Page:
Writing from your life and other things I learned in a one-day intensive with author Meg Medina
Last Friday, I attended a writer’s intensive workshop with the amazing Latina author Meg Medina. The workshop was part of the SCBWI Southern Breeze Springmingle 2015 Conference.
The best way to describe it: like group therapy for writers – we laughed, we cried, we wrote. It was by far the best writing workshop I have ever participated in.
Medina guided us through multiple writing exercises aimed at unearthing childhood memories that could be used to tell more honest stories.
“When you are accessing your personal life, getting back into childhood to look for what is universal, it takes courage and boldness,” said Medina. “Have the courage to tell the ugly story. Including the ugly story of you being ugly. The process of making mistake and fixing them when we can.”
Two exercises that stood out for me were “I come from” and “Dear teen me.” In “I come from” we wrote about the place where we grew up, our families and everything that was familiar to us as a child or teenager. In “Dear me” we wrote a letter to our child or teen self from an adult perspective. Both of these exercises took me back to rural Puerto Rico, where I grew up. They uncovered many forgotten memories and released many dormant emotions.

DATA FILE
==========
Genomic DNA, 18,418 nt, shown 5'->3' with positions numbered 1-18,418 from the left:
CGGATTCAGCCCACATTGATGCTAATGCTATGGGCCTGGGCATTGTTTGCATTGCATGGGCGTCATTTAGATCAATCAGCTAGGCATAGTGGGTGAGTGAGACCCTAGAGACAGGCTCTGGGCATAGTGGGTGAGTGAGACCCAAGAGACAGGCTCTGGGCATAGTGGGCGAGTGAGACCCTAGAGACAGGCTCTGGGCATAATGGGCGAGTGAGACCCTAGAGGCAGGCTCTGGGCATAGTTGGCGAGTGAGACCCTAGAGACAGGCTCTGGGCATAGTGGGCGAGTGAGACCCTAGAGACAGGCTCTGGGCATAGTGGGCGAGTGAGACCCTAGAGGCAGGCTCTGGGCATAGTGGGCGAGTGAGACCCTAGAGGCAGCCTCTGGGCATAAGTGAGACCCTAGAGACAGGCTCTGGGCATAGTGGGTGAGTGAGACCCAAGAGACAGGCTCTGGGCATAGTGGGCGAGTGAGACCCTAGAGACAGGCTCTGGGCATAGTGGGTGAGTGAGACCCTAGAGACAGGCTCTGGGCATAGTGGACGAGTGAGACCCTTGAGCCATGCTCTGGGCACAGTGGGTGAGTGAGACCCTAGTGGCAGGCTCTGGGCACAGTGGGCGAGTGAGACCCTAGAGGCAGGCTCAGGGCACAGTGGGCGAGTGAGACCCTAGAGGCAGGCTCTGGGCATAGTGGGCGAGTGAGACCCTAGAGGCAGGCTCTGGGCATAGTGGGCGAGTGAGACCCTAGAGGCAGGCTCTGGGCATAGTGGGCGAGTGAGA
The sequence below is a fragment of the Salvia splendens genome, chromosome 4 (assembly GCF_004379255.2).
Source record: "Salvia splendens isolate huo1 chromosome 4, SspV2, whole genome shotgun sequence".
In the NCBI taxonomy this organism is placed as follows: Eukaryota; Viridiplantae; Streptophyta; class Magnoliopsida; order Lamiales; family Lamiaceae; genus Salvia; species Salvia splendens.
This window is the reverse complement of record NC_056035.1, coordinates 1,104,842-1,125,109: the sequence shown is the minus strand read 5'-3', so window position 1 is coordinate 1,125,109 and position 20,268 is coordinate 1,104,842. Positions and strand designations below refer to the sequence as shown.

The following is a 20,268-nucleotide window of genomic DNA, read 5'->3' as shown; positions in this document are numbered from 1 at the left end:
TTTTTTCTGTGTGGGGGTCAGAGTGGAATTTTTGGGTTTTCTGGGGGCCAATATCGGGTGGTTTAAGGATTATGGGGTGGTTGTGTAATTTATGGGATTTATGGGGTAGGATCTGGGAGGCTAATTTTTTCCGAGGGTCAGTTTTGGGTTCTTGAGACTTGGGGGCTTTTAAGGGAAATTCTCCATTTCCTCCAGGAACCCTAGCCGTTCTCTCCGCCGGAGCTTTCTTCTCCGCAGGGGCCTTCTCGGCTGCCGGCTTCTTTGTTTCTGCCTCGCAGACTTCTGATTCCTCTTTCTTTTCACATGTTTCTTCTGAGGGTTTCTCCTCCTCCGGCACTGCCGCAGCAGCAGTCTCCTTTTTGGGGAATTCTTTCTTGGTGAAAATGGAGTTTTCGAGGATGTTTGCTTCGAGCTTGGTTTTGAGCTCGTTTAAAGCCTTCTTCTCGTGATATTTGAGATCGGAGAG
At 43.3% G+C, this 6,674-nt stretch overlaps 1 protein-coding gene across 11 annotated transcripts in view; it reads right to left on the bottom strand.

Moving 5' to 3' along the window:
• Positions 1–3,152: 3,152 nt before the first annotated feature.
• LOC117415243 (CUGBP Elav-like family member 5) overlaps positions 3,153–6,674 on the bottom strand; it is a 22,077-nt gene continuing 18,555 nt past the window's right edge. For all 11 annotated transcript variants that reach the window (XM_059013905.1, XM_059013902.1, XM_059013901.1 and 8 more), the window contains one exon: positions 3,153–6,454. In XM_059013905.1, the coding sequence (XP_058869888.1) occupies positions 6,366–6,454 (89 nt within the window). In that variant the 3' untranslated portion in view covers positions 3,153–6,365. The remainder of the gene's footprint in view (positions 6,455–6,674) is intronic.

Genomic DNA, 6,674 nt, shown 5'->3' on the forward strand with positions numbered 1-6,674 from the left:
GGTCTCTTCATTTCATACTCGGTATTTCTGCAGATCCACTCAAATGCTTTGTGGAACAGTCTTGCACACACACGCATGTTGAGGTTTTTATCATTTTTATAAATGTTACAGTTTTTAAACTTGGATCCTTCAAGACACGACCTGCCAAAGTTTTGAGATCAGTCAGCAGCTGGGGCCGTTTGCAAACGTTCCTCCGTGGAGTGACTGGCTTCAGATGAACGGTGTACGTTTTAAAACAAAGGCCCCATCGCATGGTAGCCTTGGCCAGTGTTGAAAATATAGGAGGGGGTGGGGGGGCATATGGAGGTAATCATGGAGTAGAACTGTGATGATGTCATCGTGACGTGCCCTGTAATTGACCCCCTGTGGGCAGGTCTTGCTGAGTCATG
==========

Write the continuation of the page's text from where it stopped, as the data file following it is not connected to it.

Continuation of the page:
“It is a myth to think you have to come from some corner of the world for you to have something to say,” said Medina.
She recalled the first time she saw another Latina in a work of fiction – in college while reading The House on Mango Street. Medina was raised in Queens, NY in a family of Cuban immigrants.
Medina said Sandra Cisneros’ novel of a young Latina growing up in Chicago, “gave me permission to come to the page, because I had come from something valuable. We have to reconnect with that notion that our story is enough and has value.”
“As a writer we expect to have crisis of faith,” she said. “We look at the cursor and think what am I doing? It is a notion that we do not have enough talent or education to do this. It doesn’t matter if you are published or not, that fear is constant. When I pick an age I go back to that age and it ground me in childhood. And it reminds me that I am enough.”
Medina said that by mining those childhood memories we will find feelings that “were true then and are true now.” She explained this is an excise in finding the threads that connect children then to children now, the truth behind those relationships and problems.
“My job in writing is give them a great story that is worthy of their intelligence but that it lights what it is to grow up, that gives them deeper ways to think about things. It is about respecting the intelligence and the actual experience of growing up. And having the skill and practicing how to take those nuggets out and make it into a contemporary story, she said.”
@Meg_Medina is the author of the acclaimed YA novel Yaqui Delgado Wants to Kick Your Ass winner of the 2013 Cybils Award and the 2014 Pura Belpré Award. She is on the board of We Need Diverse Books Campaign.
Books for writers Medina recommended: